Multiple vulnerabilities in TIBCO Data Virtualization (versions 8.3 and below)
Disclosure: 2021-07-16 / Last updated: 2021-07-16
- Product information
- Vulnerability Details
- Exploit Chain
- Disclosure Process
- Fixes / Solutions
TIBCO® Data Virtualization integrates disparate data sources in real-time instead of copying their data into a data warehouse. TIBCO® Data Virtualization (TDV) allows you to easily create logical views to integrate and secure data across disparate data sources and tailor it to your analytical needs. TDV connects to virtually any data source and provides business users access to data through JDBC, ODBC, ADO.NET, REST and SOAP.
TIBCO Data Virtualization (TDV) is a product for data processing and analytics which can be installed onto Linux and Windows hosts. Interaction with the software is done over a Web interface on port 9400.
TDV exposes an unauthenticated Action Message Format (AMF) API endpoint that is vulnerable to insecure Java deserialization. By abusing this deserialization and combining it with an outdated Java library that contains a gadget chain, it is possible to achieve remote code execution as root on Linux or SYSTEM on Windows.
This vulnerability chain affects all versions of TDV up to 8.3 and below, and it is exploitable on Linux and Windows hosts. A Ruby exploit which abuses this vulnerability chain was released with this advisory.
I attempted to disclose these vulnerabilities responsibly to TIBCO, but they refused to acknowledge my vulnerability report. More details are in the Disclosure Process section.
A video of the exploit in action can be seen here.
#1: Unsafe Flex AMF Java Object Deserialization
- CWE-502: Deserialization of Untrusted Data
- Risk Classification: Critical
- Attack Vector: Remote
- Constraints: None
- Affected versions: TIBCO Data Virtualization 8.3 and below
By sending an HTTP POST request with random data to /monitor/messagebroker/amf, the server will respond with a 200 OK and binary data that includes:
...Unsupported AMF version XXXXX...
Which indicates that the server has a Apache / Adobe Flex AMF (BlazeDS) endpoint at that location. The BlazeDS library version running on the server is 22.214.171.12478, which means it is vulnerable to CVE-2017-5641, the description of which is copied below:
"Previous versions of Apache Flex BlazeDS (4.7.2 and earlier) did not restrict which types were allowed for AMF(X) object deserialization by default. During the deserialization process code is executed that for several known types has undesired side-effects. Other, unknown types may also exhibit such behaviors. One vector in the Java standard library exists that allows an attacker to trigger possibly further exploitable Java deserialization of untrusted data. Other known vectors in third party libraries can be used to trigger remote code execution."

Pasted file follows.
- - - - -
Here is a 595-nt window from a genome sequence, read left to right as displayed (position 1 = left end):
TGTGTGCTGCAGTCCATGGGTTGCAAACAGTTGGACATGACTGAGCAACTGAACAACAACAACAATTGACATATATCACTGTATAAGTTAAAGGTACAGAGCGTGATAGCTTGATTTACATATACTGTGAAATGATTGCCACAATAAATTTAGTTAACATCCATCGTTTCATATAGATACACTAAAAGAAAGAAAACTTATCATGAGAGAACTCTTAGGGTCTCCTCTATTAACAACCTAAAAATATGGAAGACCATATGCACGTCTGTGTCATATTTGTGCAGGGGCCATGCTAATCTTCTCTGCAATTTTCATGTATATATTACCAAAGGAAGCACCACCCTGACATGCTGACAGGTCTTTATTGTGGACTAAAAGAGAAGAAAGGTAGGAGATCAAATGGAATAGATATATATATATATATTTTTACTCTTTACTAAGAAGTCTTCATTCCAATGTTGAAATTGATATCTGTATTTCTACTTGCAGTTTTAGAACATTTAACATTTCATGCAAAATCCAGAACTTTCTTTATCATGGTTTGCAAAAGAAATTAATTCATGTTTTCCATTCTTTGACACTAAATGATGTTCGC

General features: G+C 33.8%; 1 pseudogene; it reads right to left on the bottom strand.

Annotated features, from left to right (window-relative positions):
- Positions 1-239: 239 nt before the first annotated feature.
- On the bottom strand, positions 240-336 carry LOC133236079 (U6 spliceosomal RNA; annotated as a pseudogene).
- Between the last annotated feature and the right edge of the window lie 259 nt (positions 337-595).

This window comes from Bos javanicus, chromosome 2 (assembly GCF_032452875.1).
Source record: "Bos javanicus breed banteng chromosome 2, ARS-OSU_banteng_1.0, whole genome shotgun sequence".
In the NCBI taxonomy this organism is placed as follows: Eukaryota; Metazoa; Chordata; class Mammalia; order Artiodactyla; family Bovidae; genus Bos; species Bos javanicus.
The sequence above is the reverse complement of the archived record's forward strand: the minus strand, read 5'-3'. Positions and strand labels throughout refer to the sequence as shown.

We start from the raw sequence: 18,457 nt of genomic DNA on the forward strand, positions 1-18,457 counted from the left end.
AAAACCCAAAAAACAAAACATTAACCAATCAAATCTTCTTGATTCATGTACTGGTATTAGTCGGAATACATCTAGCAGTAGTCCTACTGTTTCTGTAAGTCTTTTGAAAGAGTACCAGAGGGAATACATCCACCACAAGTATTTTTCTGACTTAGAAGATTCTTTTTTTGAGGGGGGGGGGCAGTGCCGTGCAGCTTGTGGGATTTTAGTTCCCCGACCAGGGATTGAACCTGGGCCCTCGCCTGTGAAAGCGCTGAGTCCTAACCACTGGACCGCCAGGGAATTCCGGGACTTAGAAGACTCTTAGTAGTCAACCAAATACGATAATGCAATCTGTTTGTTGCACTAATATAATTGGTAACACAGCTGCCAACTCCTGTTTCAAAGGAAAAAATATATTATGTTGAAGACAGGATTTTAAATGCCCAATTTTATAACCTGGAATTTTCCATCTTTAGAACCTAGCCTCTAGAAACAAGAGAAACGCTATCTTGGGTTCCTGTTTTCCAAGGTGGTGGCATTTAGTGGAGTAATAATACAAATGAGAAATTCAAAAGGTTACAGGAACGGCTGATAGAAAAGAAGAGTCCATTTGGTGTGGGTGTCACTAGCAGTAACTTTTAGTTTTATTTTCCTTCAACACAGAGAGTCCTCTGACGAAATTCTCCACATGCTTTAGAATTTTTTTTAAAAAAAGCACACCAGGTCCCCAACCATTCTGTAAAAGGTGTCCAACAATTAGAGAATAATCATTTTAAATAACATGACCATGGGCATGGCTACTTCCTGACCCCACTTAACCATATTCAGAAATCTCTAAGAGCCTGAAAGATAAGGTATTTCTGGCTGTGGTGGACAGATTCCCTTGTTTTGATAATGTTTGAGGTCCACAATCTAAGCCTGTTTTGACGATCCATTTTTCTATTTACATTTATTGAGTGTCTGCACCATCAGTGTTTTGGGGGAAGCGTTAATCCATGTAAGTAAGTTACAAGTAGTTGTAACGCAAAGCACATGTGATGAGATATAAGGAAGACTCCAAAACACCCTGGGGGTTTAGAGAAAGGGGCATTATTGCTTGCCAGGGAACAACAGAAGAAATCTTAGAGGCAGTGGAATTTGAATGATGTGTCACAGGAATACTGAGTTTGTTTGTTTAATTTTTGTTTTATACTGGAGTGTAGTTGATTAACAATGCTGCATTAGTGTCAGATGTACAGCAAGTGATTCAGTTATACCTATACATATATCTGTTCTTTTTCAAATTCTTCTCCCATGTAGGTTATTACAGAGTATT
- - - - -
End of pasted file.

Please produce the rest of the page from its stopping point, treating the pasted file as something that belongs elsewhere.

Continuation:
Given the complexity of AMF and the Java deserialization chain involved, it is out of scope of this advisory to go into details. The only takeaway necessary is that under the right conditions, as it will be explained in Exploit Chain, it is possible to achieve remote code execution.
Readers interested in digging deeper should check out the write-up AMF - Another Malicious Format by Markus Wulftange as well as Java Unmarshaller Security - Turning your data into code execution by Moritz Bechler for further details on this vulnerability.
#2: Use of Insecure Java Library
- CWE-1104: Use of Unmaintained Third Party Components
- Risk Classification: High
- Attack Vector: N/A
- Constraints: N/A
- Affected versions: all current TIBCO Data Virtualization versions including the latest 8.4
TDV ships with a very old version of the Java BeanShell library, version 2.0b4, which is at least 7 years old at the time of writing. This version contains a Java deserialization gadget chain that can be abused to execute code under the right conditions. There is a payload for this library in the famous ysoserial Java deserialization exploitation tool, which is named BeanShell1.
The exploit chain seems simple at first glance. As I have previously shown in my DrayTek VigorACS and Cisco ISE exploits, the "normal" exploitation process abuses the ysoserial JRMP payload to return a malicious object to the caller. This technique works on TDV versions 8.2 and below, but not on 8.3. This is due to 8.3 using a newer Java version that has JEP-290 to filter certain known bad classes and protect against malicious remote method invocations (RMI).
However, Matthias Kaiser was able to find two other ways to achieve remote code execution with AMF endpoints that work without RMI, therefore bypassing JEP-290 entirely. They are detailed in an excellent blog post Exploiting Adobe ColdFusion before CVE-2017-3066.